My three key priorities
A laser focus on all types of discrimination
London is a hugely diverse city, yet opportunity is not split equally. Too many barriers are in place because of people's ethnicity, class, gender or sexuality.
As an Assembly Member I would use our power of scrutiny to break down those barriers and challenge inequality.
Mobilising against climate catastrophe
Still the looming threat of climate change is not being addressed. Greens have done fantastic work on the Assembly raising the issue and pushing for change.
With 3 or even 4 Assembly Members we could do so much more to bring the voice and demands of climate campaigns into City Hall.
Affordable and high quality housing for all
Unless we fix London's housing crisis, this city will break down. Unaffordable rents, neglected estates and investments run amok are pushing too many out of this city.
Building more homes, challenging the idea that homes should be investments and changing the model of how we build is key.
At the last mayoral campaign we but forward a series of bold and disruptive ideas, that took centre stage. Both during the campaign and as an Assembly Member I'd love to advance the following ideas:
The unemployment rate for ethnic minorities is nearly double White British people. There are too many systemic barriers to certain groups finding work. Study after study has shown that people with identifiably "foreign" names are less likely to be interviewed.
Taking names off job applications will provide a more level playing field. As as Assembly Member I'd continue our party's work on championing this process.
Workplace Parking Levy
Because of our climate and health we must see fewer journeys taken by car. The Workplace Parking Levy is one fantastic way to raise money for investment in transport as well as incentivise fewer car journeys.
The scheme places a levy on any parking place provided by an employer. It encourages employers to remove parking places and raises revenue for better public transport. As an Assembly Member I'd continue the fight to get the Mayor onboard.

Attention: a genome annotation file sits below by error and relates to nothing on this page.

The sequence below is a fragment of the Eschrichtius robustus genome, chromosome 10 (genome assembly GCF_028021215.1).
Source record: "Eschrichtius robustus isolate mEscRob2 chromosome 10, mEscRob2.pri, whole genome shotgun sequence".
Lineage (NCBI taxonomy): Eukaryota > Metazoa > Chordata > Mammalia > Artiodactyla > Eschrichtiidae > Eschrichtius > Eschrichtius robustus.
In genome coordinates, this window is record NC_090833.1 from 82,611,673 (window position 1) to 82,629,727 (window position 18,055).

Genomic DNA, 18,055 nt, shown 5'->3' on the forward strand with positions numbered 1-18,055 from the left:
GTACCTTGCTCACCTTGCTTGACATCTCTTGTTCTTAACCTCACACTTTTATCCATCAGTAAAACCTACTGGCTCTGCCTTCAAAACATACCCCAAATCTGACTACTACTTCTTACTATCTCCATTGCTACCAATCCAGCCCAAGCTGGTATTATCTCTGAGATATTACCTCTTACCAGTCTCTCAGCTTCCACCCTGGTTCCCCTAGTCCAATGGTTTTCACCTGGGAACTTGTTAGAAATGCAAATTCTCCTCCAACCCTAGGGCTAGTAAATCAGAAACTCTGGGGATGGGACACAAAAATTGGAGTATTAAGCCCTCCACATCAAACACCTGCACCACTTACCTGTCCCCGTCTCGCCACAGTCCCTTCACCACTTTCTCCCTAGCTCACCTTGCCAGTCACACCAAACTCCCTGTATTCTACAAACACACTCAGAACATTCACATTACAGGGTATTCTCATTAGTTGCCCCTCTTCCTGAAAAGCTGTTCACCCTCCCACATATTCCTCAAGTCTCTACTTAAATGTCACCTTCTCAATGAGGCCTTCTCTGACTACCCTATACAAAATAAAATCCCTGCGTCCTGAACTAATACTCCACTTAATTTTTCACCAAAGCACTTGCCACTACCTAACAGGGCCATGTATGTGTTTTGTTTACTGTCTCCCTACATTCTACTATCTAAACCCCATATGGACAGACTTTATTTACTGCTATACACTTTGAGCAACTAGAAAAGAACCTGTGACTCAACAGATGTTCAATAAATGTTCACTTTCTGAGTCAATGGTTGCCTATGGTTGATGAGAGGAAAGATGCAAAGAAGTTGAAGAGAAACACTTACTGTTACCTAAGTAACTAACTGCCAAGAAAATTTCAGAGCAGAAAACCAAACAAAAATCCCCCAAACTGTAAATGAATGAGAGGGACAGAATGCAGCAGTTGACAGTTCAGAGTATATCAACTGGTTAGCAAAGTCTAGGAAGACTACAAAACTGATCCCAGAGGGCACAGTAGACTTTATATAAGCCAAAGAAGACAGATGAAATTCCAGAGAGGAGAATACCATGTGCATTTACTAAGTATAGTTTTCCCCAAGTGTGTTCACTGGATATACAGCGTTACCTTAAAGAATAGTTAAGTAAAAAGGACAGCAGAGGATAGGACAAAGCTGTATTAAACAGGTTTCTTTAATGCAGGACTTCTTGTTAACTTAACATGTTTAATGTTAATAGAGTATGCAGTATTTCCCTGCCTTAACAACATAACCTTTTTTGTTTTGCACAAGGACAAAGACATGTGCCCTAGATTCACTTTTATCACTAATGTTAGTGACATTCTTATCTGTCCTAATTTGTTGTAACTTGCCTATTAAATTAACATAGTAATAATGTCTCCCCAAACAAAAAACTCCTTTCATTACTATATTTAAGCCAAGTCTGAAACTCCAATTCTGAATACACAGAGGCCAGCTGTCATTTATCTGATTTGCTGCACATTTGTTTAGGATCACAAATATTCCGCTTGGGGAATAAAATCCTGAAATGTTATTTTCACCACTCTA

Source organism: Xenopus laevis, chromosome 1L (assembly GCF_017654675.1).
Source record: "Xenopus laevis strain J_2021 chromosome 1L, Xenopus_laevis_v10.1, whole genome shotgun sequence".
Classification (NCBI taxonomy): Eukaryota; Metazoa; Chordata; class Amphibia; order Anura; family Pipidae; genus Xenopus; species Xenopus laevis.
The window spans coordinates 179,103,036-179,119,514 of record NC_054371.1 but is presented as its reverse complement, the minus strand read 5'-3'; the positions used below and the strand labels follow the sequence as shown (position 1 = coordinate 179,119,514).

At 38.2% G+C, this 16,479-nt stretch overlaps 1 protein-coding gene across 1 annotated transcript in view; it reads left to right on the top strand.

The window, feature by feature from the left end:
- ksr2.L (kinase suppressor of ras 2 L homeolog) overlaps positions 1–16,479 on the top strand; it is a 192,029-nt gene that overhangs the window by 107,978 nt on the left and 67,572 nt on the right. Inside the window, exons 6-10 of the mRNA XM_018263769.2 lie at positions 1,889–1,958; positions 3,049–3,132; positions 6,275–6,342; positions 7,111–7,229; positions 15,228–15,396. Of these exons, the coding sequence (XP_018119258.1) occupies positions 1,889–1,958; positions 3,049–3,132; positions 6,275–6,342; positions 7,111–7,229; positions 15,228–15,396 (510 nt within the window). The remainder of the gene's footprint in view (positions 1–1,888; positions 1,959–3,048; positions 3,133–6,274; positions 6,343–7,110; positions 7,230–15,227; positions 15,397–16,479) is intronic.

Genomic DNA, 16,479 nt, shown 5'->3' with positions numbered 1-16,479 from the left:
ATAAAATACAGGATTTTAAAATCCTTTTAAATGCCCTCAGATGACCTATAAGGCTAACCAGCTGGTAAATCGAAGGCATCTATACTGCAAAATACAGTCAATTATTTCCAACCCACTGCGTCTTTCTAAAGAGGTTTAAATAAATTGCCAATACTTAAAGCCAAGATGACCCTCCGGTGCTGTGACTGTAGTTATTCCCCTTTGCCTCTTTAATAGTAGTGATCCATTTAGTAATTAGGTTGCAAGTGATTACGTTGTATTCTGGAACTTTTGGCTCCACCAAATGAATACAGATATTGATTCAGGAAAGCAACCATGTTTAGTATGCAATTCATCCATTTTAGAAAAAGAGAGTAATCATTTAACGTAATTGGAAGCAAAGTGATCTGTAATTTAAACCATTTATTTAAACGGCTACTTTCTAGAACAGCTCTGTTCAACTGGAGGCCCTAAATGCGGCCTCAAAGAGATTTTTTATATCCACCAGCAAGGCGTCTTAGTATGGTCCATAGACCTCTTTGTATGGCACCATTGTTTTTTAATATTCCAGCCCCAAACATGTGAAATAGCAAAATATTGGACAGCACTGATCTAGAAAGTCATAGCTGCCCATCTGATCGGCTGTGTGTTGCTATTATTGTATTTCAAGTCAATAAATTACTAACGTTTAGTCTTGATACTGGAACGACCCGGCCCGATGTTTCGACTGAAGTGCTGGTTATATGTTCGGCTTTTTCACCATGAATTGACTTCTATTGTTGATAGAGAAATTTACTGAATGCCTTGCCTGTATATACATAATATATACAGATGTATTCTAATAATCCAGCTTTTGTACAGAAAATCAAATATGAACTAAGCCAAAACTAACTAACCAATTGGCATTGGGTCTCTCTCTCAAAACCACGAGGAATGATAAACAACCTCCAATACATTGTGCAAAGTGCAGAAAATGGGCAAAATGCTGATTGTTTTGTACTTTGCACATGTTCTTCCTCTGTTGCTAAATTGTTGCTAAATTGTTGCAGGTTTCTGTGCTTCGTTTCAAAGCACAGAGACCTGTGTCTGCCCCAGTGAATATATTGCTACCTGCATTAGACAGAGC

Making councils better landlords
The conduct of councils as landlords is rarely scrutinised. Too many tenants are getting a rough deal, with chronic problems ignored and concerns neglected.
As an Assembly Member I'd put forward the idea of a code of conduct for councils, that encourages councils to sign up to some key principals. I'd also use my platform to expose when councils were failing their tenants.
Community owned energy
Community owned green energy answers so many challenges London is facing. It would provide local communities with an income and reduce our carbon footprint.
The Bunhill heat network is one example of a novel way of heating homes. We must find more opportunities to site solar panels and invest in green energy.
Devolved health services
In Greater Manchester's devolvement agreement greater power was given to the new metro Mayor over health services. It's given the Mayor to opportunity to coordinate health services across the area and oppose privatisation.
As an Assembly Member I'd campaign for the Mayor and the Assembly to have more oversight over London's NHS. More devolved powers could allow better coordinated services.
As a starting point sexual health services could be coordinated by the Mayor, to help reverse disastrous cuts.
Many European capitals have some form of rent control. London's out of control rental market desperately needs reigning in.
Our Green Assembly Members have done excellent work pushing forward the idea. As an Assembly Member I'd work with renters to get this much needed policy in place.
Supermarket Levy & Tourist Tax
London collects a much lower rate of tax revenue than other capital cities. New revenue raising powers for the Mayor would help fund investment in our public services.
Two taxes that could be introduced would be a supermarket levy and a tourist tax. Both would help put money back into local communities, and are common place in other European countries.
More power to the Assembly
Currently the London Assembly has the power to scrutinise the Mayor's decisions. However there is a strong argument for more power to be given to the Assembly, especially after the many disasters of Boris Johnson's mayoralty.
The power to approve Mayoral appointees would be a start. Many European Cities have functioning parliaments, in London could it be a democratic boon?